The Bentley Drivers Club main annual concours-winning,1929 Bentley 4½-Litre Drophead Coupé with Dickey  Chassis no. HB3405 Engine no. MR3394
Lot 421
The Bentley Drivers Club main annual concours-winning,1929 Bentley 4½-Litre Drophead Coupé with Dickey
Registration no. KP 7913 Chassis no. HB3405 Engine no. MR3394
£ 400,000 - 450,000
US$ 520,000 - 580,000

Lot Details
The Bentley Drivers Club main annual concours-winning,1929 Bentley 4½-Litre Drophead Coupé with Dickey  Chassis no. HB3405 Engine no. MR3394 The Bentley Drivers Club main annual concours-winning,1929 Bentley 4½-Litre Drophead Coupé with Dickey  Chassis no. HB3405 Engine no. MR3394 The Bentley Drivers Club main annual concours-winning,1929 Bentley 4½-Litre Drophead Coupé with Dickey  Chassis no. HB3405 Engine no. MR3394 The Bentley Drivers Club main annual concours-winning,1929 Bentley 4½-Litre Drophead Coupé with Dickey  Chassis no. HB3405 Engine no. MR3394 The Bentley Drivers Club main annual concours-winning,1929 Bentley 4½-Litre Drophead Coupé with Dickey  Chassis no. HB3405 Engine no. MR3394 The Bentley Drivers Club main annual concours-winning,1929 Bentley 4½-Litre Drophead Coupé with Dickey  Chassis no. HB3405 Engine no. MR3394 The Bentley Drivers Club main annual concours-winning,1929 Bentley 4½-Litre Drophead Coupé with Dickey  Chassis no. HB3405 Engine no. MR3394 The Bentley Drivers Club main annual concours-winning,1929 Bentley 4½-Litre Drophead Coupé with Dickey  Chassis no. HB3405 Engine no. MR3394 The Bentley Drivers Club main annual concours-winning,1929 Bentley 4½-Litre Drophead Coupé with Dickey  Chassis no. HB3405 Engine no. MR3394 The Bentley Drivers Club main annual concours-winning,1929 Bentley 4½-Litre Drophead Coupé with Dickey  Chassis no. HB3405 Engine no. MR3394 The Bentley Drivers Club main annual concours-winning,1929 Bentley 4½-Litre Drophead Coupé with Dickey  Chassis no. HB3405 Engine no. MR3394 The Bentley Drivers Club main annual concours-winning,1929 Bentley 4½-Litre Drophead Coupé with Dickey  Chassis no. HB3405 Engine no. MR3394 The Bentley Drivers Club main annual concours-winning,1929 Bentley 4½-Litre Drophead Coupé with Dickey  Chassis no. HB3405 Engine no. MR3394 The Bentley Drivers Club main annual concours-winning,1929 Bentley 4½-Litre Drophead Coupé with Dickey  Chassis no. HB3405 Engine no. MR3394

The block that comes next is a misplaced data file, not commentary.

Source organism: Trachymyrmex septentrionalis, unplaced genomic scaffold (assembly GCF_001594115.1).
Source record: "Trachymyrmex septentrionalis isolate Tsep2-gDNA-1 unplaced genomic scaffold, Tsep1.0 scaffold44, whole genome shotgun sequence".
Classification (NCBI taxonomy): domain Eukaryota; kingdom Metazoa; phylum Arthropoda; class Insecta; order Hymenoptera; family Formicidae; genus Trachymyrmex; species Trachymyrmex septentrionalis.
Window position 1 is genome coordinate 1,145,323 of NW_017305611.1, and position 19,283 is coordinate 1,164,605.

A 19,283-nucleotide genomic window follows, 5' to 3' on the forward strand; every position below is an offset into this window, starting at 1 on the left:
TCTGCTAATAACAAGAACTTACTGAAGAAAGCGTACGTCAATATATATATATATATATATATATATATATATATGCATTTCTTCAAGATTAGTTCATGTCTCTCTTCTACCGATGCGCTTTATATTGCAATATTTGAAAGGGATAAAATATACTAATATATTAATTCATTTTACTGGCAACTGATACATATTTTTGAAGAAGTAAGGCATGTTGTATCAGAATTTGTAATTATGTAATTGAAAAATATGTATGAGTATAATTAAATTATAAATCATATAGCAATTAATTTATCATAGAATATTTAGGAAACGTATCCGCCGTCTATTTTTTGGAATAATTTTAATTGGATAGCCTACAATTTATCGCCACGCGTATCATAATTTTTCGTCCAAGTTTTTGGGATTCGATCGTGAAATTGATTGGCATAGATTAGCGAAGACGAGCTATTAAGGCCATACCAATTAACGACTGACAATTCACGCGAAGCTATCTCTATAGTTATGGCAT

The Bentley Drivers Club main annual concours-winning
1929 Bentley 4½-Litre Drophead Coupé with Dickey
Coachwork by Martin Walter

Registration no. KP 7913
Chassis no. HB3405
Engine no. MR3394
Gearbox no. 6576

Footnotes

  • W O Bentley proudly debuted the new 3-litre car bearing his name on Stand 126 at the 1919 Olympia Motor Exhibition, the prototype engine having fired up for the first time just a few weeks earlier. In only mildly developed form, this was the model that was to become a legend in motor racing history and which, with its leather-strapped bonnet, classical radiator design and British Racing Green livery has become the archetypal vintage sports car.